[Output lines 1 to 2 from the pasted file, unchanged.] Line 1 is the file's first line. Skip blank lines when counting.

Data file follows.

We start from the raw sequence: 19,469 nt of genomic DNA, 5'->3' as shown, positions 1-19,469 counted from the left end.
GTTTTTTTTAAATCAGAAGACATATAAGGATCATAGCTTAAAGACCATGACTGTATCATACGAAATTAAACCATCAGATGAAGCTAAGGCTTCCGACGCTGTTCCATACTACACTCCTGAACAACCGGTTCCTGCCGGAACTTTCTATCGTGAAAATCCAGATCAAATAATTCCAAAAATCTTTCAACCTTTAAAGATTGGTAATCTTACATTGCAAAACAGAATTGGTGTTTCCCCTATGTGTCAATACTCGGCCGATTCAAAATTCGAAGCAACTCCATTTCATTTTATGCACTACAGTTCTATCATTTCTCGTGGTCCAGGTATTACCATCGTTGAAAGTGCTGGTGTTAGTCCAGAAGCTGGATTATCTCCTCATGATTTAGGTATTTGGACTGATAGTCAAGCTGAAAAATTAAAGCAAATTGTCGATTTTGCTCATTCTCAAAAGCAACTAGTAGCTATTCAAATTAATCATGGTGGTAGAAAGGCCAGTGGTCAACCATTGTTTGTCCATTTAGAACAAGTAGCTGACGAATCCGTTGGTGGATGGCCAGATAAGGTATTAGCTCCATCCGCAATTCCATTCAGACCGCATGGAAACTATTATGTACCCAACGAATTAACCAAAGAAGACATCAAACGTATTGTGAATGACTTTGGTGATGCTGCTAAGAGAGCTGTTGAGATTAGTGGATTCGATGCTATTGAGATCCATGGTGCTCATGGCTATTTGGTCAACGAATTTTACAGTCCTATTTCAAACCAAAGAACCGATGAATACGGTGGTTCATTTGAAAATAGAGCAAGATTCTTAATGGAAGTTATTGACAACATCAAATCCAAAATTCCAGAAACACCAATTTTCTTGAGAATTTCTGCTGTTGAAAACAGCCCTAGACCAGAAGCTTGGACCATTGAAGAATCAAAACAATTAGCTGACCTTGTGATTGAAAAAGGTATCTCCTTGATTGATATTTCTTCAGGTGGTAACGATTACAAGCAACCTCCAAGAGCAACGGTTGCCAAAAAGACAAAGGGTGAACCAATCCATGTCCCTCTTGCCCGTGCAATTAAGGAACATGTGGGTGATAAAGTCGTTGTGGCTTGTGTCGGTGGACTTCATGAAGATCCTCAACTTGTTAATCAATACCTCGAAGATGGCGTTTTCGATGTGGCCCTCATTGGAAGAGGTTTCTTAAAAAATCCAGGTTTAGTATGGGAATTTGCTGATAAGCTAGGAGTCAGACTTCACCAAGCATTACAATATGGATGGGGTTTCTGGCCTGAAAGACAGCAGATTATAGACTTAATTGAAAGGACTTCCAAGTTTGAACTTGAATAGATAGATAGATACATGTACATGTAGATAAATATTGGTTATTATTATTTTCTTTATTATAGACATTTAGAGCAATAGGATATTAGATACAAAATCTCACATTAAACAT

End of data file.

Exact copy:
We start from the raw sequence: 19,469 nt of genomic DNA, 5'->3' as shown, positions 1-19,469 counted from the left end.
GTTTTTTTTAAATCAGAAGACATATAAGGATCATAGCTTAAAGACCATGACTGTATCATACGAAATTAAACCATCAGATGAAGCTAAGGCTTCCGACGCTGTTCCATACTACACTCCTGAACAACCGGTTCCTGCCGGAACTTTCTATCGTGAAAATCCAGATCAAATAATTCCAAAAATCTTTCAACCTTTAAAGATTGGTAATCTTACATTGCAAAACAGAATTGGTGTTTCCCCTATGTGTCAATACTCGGCCGATTCAAAATTCGAAGCAACTCCATTTCATTTTATGCACTACAGTTCTATCATTTCTCGTGGTCCAGGTATTACCATCGTTGAAAGTGCTGGTGTTAGTCCAGAAGCTGGATTATCTCCTCATGATTTAGGTATTTGGACTGATAGTCAAGCTGAAAAATTAAAGCAAATTGTCGATTTTGCTCATTCTCAAAAGCAACTAGTAGCTATTCAAATTAATCATGGTGGTAGAAAGGCCAGTGGTCAACCATTGTTTGTCCATTTAGAACAAGTAGCTGACGAATCCGTTGGTGGATGGCCAGATAAGGTATTAGCTCCATCCGCAATTCCATTCAGACCGCATGGAAACTATTATGTACCCAACGAATTAACCAAAGAAGACATCAAACGTATTGTGAATGACTTTGGTGATGCTGCTAAGAGAGCTGTTGAGATTAGTGGATTCGATGCTATTGAGATCCATGGTGCTCATGGCTATTTGGTCAACGAATTTTACAGTCCTATTTCAAACCAAAGAACCGATGAATACGGTGGTTCATTTGAAAATAGAGCAAGATTCTTAATGGAAGTTATTGACAACATCAAATCCAAAATTCCAGAAACACCAATTTTCTTGAGAATTTCTGCTGTTGAAAACAGCCCTAGACCAGAAGCTTGGACCATTGAAGAATCAAAACAATTAGCTGACCTTGTGATTGAAAAAGGTATCTCCTTGATTGATATTTCTTCAGGTGGTAACGATTACAAGCAACCTCCAAGAGCAACGGTTGCCAAAAAGACAAAGGGTGAACCAATCCATGTCCCTCTTGCCCGTGCAATTAAGGAACATGTGGGTGATAAAGTCGTTGTGGCTTGTGTCGGTGGACTTCATGAAGATCCTCAACTTGTTAATCAATACCTCGAAGATGGCGTTTTCGATGTGGCCCTCATTGGAAGAGGTTTCTTAAAAAATCCAGGTTTAGTATGGGAATTTGCTGATAAGCTAGGAGTCAGACTTCACCAAGCATTACAATATGGATGGGGTTTCTGGCCTGAAAGACAGCAGATTATAGACTTAATTGAAAGGACTTCCAAGTTTGAACTTGAATAGATAGATAGATACATGTACATGTAGATAAATATTGGTTATTATTATTTTCTTTATTATAGACATTTAGAGCAATAGGATATTAGATACAAAATCTCACATTAAACAT